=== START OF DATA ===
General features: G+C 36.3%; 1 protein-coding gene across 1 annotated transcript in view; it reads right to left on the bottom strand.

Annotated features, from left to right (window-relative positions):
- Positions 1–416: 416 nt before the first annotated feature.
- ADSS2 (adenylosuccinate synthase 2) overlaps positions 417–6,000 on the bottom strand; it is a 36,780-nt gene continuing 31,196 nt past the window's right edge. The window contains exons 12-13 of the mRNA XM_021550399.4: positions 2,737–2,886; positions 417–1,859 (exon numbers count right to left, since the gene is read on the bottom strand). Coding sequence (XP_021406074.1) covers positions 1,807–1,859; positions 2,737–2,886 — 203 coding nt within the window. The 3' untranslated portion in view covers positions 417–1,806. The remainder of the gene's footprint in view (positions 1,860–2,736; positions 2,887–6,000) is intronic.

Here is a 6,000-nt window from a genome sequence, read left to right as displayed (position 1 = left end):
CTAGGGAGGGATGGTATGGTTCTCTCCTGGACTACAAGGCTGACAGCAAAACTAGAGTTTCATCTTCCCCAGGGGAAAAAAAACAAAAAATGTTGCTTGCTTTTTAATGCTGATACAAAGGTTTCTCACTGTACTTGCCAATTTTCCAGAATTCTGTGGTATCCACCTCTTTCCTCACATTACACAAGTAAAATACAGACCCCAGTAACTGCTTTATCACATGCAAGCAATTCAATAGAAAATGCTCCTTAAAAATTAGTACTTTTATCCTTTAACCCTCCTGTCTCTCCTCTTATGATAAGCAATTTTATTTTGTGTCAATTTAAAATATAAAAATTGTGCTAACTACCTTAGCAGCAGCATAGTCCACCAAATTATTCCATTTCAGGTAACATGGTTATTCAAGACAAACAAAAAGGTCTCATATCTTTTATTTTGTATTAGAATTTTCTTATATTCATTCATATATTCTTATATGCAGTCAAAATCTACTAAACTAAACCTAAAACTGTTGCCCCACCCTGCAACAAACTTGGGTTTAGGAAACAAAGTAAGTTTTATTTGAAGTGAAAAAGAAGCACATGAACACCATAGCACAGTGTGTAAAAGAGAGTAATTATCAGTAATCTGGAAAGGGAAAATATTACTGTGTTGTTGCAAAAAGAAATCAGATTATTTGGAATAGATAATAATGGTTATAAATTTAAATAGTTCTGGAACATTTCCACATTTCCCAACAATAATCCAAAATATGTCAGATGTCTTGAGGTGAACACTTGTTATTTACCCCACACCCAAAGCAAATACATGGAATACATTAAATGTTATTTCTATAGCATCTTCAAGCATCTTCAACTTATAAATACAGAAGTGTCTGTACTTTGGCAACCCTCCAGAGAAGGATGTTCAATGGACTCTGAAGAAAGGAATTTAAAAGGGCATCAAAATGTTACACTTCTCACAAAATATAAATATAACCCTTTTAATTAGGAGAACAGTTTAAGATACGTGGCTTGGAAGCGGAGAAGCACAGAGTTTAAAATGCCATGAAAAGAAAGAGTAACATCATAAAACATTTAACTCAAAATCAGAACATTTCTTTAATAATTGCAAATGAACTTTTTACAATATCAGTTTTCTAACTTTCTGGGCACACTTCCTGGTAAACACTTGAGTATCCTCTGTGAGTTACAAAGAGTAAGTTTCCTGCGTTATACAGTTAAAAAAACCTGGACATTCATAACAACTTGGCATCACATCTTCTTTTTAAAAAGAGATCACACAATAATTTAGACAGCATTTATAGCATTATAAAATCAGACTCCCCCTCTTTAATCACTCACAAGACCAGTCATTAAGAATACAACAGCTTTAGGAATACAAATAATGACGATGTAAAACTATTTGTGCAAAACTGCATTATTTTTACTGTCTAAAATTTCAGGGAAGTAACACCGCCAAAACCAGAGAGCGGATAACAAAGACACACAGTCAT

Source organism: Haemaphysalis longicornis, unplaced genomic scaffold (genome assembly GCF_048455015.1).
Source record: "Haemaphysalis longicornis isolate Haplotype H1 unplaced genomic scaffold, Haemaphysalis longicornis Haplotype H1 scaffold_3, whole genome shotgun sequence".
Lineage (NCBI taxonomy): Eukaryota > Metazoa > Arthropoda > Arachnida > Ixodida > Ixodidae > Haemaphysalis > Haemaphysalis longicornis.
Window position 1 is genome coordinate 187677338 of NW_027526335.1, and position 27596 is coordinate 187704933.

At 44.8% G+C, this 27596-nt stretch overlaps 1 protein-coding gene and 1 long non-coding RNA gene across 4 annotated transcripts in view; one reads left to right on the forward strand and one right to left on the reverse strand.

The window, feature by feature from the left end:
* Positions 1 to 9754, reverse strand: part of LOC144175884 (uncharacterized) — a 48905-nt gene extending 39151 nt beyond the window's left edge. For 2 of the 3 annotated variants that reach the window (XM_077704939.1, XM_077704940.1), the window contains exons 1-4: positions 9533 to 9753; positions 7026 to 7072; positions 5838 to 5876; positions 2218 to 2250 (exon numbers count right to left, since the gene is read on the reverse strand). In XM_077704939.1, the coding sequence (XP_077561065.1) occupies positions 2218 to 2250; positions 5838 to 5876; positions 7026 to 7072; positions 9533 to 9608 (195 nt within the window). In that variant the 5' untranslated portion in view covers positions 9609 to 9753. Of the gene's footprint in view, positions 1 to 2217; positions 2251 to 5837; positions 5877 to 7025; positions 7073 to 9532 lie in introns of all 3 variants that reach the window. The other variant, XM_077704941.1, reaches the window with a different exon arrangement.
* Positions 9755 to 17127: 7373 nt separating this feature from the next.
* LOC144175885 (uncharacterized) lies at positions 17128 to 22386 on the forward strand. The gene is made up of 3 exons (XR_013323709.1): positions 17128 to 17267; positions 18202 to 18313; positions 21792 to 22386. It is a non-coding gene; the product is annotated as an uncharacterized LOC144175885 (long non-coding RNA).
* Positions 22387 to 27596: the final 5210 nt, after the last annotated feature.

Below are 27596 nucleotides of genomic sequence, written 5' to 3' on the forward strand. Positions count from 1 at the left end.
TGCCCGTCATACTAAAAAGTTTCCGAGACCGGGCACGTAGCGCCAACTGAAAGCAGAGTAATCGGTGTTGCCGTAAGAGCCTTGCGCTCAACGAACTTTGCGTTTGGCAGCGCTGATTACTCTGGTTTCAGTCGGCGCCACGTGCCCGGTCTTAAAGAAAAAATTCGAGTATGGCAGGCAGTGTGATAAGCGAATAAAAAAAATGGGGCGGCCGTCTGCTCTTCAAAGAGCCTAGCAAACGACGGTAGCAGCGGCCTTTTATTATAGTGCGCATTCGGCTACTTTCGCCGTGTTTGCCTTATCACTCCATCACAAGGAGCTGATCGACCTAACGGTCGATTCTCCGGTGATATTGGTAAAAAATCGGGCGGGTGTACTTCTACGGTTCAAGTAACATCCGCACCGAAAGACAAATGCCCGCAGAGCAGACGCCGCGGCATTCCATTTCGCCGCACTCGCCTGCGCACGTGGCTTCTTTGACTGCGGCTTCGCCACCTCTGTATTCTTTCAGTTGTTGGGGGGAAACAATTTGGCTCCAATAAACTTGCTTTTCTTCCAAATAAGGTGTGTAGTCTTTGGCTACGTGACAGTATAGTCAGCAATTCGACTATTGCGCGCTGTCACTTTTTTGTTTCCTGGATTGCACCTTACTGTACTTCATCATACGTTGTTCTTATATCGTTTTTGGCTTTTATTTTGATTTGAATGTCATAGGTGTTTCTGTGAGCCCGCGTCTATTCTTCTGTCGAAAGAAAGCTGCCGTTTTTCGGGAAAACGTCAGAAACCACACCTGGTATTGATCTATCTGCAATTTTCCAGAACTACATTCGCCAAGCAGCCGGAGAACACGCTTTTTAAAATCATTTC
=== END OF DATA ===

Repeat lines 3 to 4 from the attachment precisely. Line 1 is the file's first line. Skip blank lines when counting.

- Positions 1–416: 416 nt before the first annotated feature.
- ADSS2 (adenylosuccinate synthase 2) overlaps positions 417–6,000 on the bottom strand; it is a 36,780-nt gene continuing 31,196 nt past the window's right edge. The window contains exons 12-13 of the mRNA XM_021550399.4: positions 2,737–2,886; positions 417–1,859 (exon numbers count right to left, since the gene is read on the bottom strand). Coding sequence (XP_021406074.1) covers positions 1,807–1,859; positions 2,737–2,886 — 203 coding nt within the window. The 3' untranslated portion in view covers positions 417–1,806. The remainder of the gene's footprint in view (positions 1,860–2,736; positions 2,887–6,000) is intronic.